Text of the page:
The remnants of Typhoon Merbok have been battering Alaska’s western coast since late Friday, bringing flooding powerful enough to uproot buildings and forcing residents to seek shelter.
Alaska Gov. Mike Dunleavy on Saturday declared a disaster for impacted communities as heavy rains lashed the coast, filling roadways with water and debris.
By Saturday night, the governor was reporting impacts to roads, oil storage and possibly sea walls. Authorities were still assessing whether the storm affected water supplies and sewage systems in the state’s western towns, Dunleavy said in a Saturday night briefing.
About 450 residents in coastal communities have sought shelter in schools, according to Bryan Fisher, director of the state’s Division of Homeland Security and Emergency Management.
There were no reports of injuries or fatalities related to the storm as of Saturday night, said Maj. Gen. Torrence Saxe of the Alaska National Guard, adding that “there likely will be a military response” with aircraft ready to help with evacuations if necessary.
Water continues to surge early Sunday, with levels expected to peak above the high tide line of 3-5 feet at Deering, 4-6 feet at Kotzebue, and 5-7 feet at Shishmaref and Kivalina, according to the National Weather Service.
“These are concerning numbers,” NWS tweeted.
Coastal flood warnings continue across the western and northern coasts of Alaska through Sunday as several locations see extremely high water levels, according to CNN Meteorologist Derek Van Dam.
The water will remain at or near peak levels for up to 24 hours in some locations. Winds are expected to weaken as the storm pushes inland but water levels along the coast are expected to remain elevated through Sunday.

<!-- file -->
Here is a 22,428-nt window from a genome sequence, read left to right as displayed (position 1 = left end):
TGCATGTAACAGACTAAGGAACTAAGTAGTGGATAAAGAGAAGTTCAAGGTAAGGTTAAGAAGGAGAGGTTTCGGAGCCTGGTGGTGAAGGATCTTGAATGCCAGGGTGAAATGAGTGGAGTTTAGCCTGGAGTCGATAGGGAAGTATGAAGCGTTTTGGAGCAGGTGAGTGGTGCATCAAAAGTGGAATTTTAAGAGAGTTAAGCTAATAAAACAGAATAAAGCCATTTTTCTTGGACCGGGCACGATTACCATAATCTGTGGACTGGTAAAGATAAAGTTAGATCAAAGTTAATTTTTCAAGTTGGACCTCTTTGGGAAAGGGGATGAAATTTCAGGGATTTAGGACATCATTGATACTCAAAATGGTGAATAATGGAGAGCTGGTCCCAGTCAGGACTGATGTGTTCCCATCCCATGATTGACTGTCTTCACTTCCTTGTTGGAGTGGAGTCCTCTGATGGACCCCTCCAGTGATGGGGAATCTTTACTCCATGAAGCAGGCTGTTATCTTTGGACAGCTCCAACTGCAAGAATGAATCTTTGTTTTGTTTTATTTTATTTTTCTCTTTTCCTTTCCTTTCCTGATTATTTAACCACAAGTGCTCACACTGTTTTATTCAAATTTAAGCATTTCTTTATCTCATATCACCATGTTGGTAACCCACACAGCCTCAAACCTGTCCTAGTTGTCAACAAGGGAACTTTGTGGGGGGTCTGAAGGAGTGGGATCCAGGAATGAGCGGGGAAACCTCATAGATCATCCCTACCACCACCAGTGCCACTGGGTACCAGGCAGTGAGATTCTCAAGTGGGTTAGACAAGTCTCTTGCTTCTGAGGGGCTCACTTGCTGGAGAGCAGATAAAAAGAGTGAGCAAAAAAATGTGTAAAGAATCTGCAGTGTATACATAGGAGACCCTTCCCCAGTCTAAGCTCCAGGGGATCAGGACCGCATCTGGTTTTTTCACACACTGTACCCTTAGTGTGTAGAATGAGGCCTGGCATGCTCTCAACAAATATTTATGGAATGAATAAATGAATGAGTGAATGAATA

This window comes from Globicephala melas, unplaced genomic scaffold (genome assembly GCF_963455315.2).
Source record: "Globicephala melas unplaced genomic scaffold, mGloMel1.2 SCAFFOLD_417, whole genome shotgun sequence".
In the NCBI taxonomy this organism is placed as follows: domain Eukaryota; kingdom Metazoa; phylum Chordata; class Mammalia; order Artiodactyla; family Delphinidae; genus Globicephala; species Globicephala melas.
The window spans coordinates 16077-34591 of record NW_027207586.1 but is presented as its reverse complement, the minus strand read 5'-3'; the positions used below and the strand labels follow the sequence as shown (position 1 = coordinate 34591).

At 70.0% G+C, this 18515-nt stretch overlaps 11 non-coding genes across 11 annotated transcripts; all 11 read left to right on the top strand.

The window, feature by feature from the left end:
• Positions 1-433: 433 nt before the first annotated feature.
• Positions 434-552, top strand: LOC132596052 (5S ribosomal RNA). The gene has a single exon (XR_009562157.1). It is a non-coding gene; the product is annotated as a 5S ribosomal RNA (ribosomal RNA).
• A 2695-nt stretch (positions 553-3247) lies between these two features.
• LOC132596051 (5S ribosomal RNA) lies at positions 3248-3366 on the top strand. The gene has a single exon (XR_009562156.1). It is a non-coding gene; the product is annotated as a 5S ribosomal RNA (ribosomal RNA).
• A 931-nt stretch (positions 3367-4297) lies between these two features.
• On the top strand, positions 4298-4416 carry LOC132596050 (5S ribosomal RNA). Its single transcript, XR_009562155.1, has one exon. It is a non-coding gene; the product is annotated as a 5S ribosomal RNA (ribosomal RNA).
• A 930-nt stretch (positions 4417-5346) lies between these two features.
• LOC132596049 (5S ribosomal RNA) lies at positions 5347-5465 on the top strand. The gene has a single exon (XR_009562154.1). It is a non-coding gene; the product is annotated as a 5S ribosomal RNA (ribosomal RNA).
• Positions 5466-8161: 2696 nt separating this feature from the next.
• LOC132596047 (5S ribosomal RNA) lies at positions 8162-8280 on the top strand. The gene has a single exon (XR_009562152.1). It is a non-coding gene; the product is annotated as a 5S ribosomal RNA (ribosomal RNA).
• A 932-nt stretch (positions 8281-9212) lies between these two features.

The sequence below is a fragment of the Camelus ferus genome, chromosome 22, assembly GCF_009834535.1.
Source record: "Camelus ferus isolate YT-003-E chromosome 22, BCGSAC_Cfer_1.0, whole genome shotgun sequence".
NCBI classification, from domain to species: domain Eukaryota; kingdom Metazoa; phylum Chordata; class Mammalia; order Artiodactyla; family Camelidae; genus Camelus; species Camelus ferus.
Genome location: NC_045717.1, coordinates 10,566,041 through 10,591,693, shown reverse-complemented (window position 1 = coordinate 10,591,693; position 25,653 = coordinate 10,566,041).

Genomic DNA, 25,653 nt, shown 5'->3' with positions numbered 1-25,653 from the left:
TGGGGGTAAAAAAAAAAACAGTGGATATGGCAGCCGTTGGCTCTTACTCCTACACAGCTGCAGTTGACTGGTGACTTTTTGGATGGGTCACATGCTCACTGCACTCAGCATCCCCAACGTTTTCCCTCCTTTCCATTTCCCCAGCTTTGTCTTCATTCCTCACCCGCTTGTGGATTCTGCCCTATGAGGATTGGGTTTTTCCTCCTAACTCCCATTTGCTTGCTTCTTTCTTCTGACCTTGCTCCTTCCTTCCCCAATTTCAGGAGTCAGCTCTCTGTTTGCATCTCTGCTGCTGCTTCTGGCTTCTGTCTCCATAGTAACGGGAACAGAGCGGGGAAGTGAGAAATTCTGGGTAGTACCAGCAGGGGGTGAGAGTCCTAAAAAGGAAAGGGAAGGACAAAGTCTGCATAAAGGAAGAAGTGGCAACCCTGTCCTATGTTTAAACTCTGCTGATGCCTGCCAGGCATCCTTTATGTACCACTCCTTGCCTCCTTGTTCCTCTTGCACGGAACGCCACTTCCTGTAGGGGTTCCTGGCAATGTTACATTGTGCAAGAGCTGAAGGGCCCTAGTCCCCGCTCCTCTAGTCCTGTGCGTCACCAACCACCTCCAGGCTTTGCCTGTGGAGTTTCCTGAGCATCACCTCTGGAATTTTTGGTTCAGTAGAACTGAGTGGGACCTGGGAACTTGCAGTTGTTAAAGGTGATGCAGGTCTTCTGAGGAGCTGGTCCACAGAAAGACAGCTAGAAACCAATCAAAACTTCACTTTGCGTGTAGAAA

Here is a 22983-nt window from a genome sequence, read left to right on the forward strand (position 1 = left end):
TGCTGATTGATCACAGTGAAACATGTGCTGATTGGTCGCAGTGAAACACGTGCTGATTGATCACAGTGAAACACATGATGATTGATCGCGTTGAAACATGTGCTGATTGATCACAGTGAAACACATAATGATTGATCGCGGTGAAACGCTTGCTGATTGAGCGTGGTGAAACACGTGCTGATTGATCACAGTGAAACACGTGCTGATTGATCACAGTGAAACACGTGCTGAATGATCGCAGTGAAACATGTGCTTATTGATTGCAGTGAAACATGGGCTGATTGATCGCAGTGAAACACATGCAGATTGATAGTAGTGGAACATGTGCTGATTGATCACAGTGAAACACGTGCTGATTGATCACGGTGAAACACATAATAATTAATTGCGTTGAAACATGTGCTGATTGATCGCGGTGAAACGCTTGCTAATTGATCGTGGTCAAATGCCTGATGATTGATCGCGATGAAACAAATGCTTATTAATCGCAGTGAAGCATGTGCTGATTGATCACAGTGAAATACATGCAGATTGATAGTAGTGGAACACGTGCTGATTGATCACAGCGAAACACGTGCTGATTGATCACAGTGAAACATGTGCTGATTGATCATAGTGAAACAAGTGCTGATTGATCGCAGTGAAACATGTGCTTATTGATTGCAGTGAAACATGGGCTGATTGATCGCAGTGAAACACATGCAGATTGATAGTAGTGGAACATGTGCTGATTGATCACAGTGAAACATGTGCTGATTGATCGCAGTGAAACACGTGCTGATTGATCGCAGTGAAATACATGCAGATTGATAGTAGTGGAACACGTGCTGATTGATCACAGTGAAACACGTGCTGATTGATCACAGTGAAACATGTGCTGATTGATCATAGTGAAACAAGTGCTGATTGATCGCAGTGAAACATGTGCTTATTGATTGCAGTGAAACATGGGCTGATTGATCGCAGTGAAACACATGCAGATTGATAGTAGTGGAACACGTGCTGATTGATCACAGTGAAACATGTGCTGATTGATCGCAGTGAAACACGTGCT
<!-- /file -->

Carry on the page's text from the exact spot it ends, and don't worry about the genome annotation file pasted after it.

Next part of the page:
Homes are being knocked off foundations
The storm is shaping up to be the state’s strongest in over a decade, according to forecasters.
Creating a “very angry sea” in the city of Nome, according to the National Weather Service in Fairbanks, the storm has brought “waves and storm surge pushing into the community.”
The water level is still going up and is expected to peak Sunday afternoon before slowly receding, affecting the city’s population of over 9,800 people.
The water level in Nome stood at 8.47 feet Saturday night, down from a high of 10.52 feet earlier in the day. The levels exceeded those seen during significant storms in 2011 and 2004, according to the National Weather Service.
A floating building hit a 300-gallon tank in Nome around 6 p.m. local time, resulting in a spill, according to Jason Brune, commissioner of the Alaska Department of Environmental Conservation. The scale of the spill was still unknown Saturday night.
Nome resident Simon Kinneen said he was driving past Snake River in the Belmont Point area when he saw a home float away.
“The wind came up high enough to float the house and the wind and surge blew the house to the northwest,” he told CNN.
In a video taken by Kinneen, an entire house is seen floating on the river before it gets lodged between the river and a nearby bridge.
In Golovin, where a few homes floated off of their foundation, residents were evacuated to a local school on higher ground Saturday, authorities said.
“Water is surrounding the school, homes and structures are flooded, at least a couple homes floating off the foundation, some older fuel tanks are tilted over,” the National Weather Service in Fairbanks tweeted.
Golovin has a population of about 175, according to the US Census Bureau and is located south of the Bering Land Bridge National Preserve.
CNN’s Sharif Paget contributed to this report.